A D V E R T I S E M E N T


Author Topic: What causes this?  (Read 528 times)

0 Members and 1 Guest are viewing this topic.

Offline bakersquality

  • Registered User
  • Posts: 10
  • I bleed pizza sauce
What causes this?
« on: March 16, 2017, 01:44:39 PM »
I've only come across this a couple times and I can't seem to nail down the cause. If I had to guess, to me it seems like too much dead yeast releasing glutathione and causing the dough to become rubbery and gummy. The only thing that's throwing me is that If I make two crusts from the same batch, one thinner and one thicker, only the thin one will come out looking like this and the thick one is just fine. Any thoughts?

A quick note... These are mixed, not proofed, sheeted and sent through a cryogenic freezer before packaging.
« Last Edit: March 16, 2017, 01:46:31 PM by bakersquality »

Offline The Dough Doctor

  • Tom Lehmann
  • Moderator
  • *
  • Posts: 2926
  • Location: Manhattan, KS
    • Dough Doctor
Re: What causes this?
« Reply #1 on: March 17, 2017, 06:08:23 PM »
With such a small portion of the crust shown it is hard to say for sure, but from what I see it appears that the crust (par-baked) is not fully baked. Par-baked crust is fully baked to set the structure but not enough to create significant browning on it. If you can send me a couple more photos showing the entire top and bottom of the crust I might be able be a bit more specific.
Tom Lehmann/The Dough Doctor

Offline bakersquality

  • Registered User
  • Posts: 10
  • I bleed pizza sauce
Re: What causes this?
« Reply #2 on: March 20, 2017, 10:03:44 AM »
I wish I had more pictures of this... I had taken this a while back and it's been sitting on my computer for a while. This is the bottom of a topped and cooked pizza. It was never parbaked. The crust was taken out of the freezer, thawed in a bag, formed into a high-walled pan and proofed on a bakery cart with a cover on it ambient temps of about 85 degrees for 3 hours. Then cooked in an old Fish rotating oven at 485 for about 16-17 minutes.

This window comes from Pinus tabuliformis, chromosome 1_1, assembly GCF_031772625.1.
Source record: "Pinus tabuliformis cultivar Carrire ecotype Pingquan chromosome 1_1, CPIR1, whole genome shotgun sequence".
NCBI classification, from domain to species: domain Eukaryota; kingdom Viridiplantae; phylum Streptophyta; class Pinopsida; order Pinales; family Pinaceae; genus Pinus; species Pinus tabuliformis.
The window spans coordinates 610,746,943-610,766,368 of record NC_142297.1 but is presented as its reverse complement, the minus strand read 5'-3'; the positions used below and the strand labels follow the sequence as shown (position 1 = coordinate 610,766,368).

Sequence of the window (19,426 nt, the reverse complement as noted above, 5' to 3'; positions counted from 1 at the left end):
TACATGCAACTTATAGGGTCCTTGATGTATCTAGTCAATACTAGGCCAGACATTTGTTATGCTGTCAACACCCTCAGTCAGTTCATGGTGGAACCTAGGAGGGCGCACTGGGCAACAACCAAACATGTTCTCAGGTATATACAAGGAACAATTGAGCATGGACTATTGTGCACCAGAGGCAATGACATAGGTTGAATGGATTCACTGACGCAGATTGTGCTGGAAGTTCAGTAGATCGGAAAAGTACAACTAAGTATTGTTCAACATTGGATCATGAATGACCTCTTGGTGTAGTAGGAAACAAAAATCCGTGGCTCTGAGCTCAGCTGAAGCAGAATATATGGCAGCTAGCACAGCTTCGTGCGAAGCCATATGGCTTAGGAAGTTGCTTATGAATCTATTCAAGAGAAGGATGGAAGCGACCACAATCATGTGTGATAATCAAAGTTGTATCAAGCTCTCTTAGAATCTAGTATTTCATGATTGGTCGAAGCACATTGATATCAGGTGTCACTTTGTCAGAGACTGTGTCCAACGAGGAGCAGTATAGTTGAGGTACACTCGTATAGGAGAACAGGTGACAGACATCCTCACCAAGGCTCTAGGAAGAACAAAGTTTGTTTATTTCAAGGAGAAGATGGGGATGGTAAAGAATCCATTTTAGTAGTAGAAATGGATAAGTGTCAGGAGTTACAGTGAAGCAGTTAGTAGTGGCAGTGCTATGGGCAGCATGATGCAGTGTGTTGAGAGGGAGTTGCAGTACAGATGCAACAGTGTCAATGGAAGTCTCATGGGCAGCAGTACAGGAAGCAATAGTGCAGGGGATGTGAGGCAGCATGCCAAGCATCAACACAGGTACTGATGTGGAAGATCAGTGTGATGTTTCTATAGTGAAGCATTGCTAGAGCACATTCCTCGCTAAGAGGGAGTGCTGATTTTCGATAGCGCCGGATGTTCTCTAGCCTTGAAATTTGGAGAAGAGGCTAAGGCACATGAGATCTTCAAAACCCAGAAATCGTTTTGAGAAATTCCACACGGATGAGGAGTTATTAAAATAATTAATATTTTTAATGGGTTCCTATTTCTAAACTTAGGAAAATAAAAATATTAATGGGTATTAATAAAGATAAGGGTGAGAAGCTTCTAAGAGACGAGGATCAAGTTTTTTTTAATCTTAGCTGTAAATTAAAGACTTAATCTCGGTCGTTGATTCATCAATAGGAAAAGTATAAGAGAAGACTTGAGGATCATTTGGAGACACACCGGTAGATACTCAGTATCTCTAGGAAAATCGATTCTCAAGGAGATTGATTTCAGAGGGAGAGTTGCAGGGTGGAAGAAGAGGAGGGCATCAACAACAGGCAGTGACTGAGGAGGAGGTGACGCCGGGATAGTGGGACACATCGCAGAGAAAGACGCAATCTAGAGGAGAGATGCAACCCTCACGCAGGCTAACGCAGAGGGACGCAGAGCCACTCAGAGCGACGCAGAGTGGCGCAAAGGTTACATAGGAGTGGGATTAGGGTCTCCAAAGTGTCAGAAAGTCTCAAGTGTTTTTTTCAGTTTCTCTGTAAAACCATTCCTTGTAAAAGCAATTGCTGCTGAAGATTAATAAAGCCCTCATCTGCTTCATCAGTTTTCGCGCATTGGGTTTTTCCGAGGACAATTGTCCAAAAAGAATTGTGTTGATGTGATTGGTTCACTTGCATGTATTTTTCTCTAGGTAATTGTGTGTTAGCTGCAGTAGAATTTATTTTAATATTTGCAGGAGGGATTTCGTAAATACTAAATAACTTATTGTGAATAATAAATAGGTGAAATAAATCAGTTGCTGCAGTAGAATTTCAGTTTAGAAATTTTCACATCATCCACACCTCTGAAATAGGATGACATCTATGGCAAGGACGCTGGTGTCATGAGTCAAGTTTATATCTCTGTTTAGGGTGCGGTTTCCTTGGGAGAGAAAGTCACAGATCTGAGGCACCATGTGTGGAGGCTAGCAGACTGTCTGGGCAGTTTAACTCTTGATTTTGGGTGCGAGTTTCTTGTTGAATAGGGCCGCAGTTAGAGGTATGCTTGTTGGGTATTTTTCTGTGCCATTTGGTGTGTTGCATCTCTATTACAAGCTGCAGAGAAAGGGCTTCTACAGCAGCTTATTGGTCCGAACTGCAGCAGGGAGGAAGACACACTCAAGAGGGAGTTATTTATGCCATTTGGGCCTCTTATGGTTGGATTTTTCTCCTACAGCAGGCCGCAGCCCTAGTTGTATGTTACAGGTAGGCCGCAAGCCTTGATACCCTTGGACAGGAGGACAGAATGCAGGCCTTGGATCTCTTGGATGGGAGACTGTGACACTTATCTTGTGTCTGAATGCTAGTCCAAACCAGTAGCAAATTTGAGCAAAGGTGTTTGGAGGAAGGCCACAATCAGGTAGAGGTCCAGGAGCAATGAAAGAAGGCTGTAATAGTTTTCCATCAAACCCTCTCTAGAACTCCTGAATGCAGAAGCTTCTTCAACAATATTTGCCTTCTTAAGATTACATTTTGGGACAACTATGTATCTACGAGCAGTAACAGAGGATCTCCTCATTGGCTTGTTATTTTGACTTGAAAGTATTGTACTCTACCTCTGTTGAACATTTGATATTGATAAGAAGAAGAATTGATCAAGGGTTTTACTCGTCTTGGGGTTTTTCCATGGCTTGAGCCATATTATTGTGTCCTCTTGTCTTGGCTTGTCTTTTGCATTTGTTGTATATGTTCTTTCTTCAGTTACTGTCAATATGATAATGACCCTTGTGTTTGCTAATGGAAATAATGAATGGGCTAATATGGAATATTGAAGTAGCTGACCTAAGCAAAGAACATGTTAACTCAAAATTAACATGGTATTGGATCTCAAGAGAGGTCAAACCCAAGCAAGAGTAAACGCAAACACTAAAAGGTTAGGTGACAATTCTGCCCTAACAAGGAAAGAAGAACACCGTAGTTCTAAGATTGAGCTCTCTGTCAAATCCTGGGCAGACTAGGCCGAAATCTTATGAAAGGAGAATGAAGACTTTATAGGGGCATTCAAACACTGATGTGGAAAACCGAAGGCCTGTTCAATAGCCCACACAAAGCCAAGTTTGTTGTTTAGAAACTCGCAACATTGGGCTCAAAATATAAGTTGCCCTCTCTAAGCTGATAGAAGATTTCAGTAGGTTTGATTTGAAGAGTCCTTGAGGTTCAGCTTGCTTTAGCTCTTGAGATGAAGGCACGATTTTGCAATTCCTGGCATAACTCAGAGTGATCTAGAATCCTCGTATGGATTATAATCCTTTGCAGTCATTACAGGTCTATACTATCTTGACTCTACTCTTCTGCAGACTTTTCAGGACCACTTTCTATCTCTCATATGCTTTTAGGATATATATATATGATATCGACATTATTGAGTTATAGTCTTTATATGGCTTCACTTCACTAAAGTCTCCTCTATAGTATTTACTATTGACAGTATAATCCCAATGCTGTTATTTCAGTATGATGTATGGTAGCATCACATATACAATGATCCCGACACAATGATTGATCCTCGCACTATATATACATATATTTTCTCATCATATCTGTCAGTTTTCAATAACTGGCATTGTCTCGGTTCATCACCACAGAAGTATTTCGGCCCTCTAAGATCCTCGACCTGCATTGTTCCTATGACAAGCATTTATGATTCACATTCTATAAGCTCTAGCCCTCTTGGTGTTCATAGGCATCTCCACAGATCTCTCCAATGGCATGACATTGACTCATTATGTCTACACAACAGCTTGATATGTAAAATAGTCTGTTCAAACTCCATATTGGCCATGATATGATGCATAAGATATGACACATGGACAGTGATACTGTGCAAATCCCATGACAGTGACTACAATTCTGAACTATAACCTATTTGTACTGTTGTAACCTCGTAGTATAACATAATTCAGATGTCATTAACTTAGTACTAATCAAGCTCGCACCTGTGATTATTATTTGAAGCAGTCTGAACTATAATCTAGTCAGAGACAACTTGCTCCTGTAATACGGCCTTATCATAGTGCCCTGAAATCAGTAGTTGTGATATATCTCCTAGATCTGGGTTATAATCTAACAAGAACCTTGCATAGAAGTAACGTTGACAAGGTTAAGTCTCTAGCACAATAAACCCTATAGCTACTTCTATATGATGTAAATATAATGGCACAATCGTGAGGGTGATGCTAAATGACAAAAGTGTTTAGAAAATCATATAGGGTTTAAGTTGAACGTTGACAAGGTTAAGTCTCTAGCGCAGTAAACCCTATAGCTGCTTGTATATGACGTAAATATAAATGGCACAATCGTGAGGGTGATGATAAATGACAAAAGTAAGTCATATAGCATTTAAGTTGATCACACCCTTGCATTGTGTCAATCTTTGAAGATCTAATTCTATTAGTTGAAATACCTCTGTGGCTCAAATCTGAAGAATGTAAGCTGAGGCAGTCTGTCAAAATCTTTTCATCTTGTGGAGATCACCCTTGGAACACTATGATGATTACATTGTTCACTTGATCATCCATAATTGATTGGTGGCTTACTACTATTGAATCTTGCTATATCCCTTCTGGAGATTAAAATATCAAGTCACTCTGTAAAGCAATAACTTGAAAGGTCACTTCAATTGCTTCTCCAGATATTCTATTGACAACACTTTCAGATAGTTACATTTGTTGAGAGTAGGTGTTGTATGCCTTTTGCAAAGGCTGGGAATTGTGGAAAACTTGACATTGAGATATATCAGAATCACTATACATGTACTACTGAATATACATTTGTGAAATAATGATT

Offline The Dough Doctor

  • Tom Lehmann
  • Moderator
  • *
  • Posts: 2926
  • Location: Manhattan, KS
    • Dough Doctor
Re: What causes this?
« Reply #3 on: March 20, 2017, 08:12:58 PM »
It still looks under baked to me. Are you using any oil or shortening in the pan? Is your pan dark colored? A Fish oven can have one of three different deck surfaces, open grid, composite, steel. Which deck surface do you have on your shelves?
Tom Lehmann/The Dough Doctor

Offline bakersquality

  • Registered User
  • Posts: 10
  • I bleed pizza sauce
Re: What causes this?
« Reply #4 on: March 21, 2017, 09:02:00 AM »
I used just a very little amount of soybean oil to coat the pan. The pan is not dark colored and the oven has steel decks.

A D V E R T I S E M E N T


Offline The Dough Doctor

  • Tom Lehmann
  • Moderator
  • *
  • Posts: 2926
  • Location: Manhattan, KS
    • Dough Doctor
Re: What causes this?
« Reply #5 on: March 21, 2017, 12:28:17 PM »
A dark colored pan will reflect heat away from it providing a somewhat poorer quality of bake to the crust in any given amount of time as compared to a dark colored pan. You might want to replace the pan with one having a dark colored anodized finish or you can also season the outside of your existing pan to achieve a darker color. You might also try using a little more oil in the pan too. The function of the oil is to breach any gaps between the dough and the bottom of the pan during the baking process which helps the crust to bake better and in many cases also provides for a crispier finished crust.
Tom Lehmann/The Dough Doctor

Offline bakersquality

  • Registered User
  • Posts: 10
  • I bleed pizza sauce
Re: What causes this?
« Reply #6 on: March 21, 2017, 12:30:27 PM »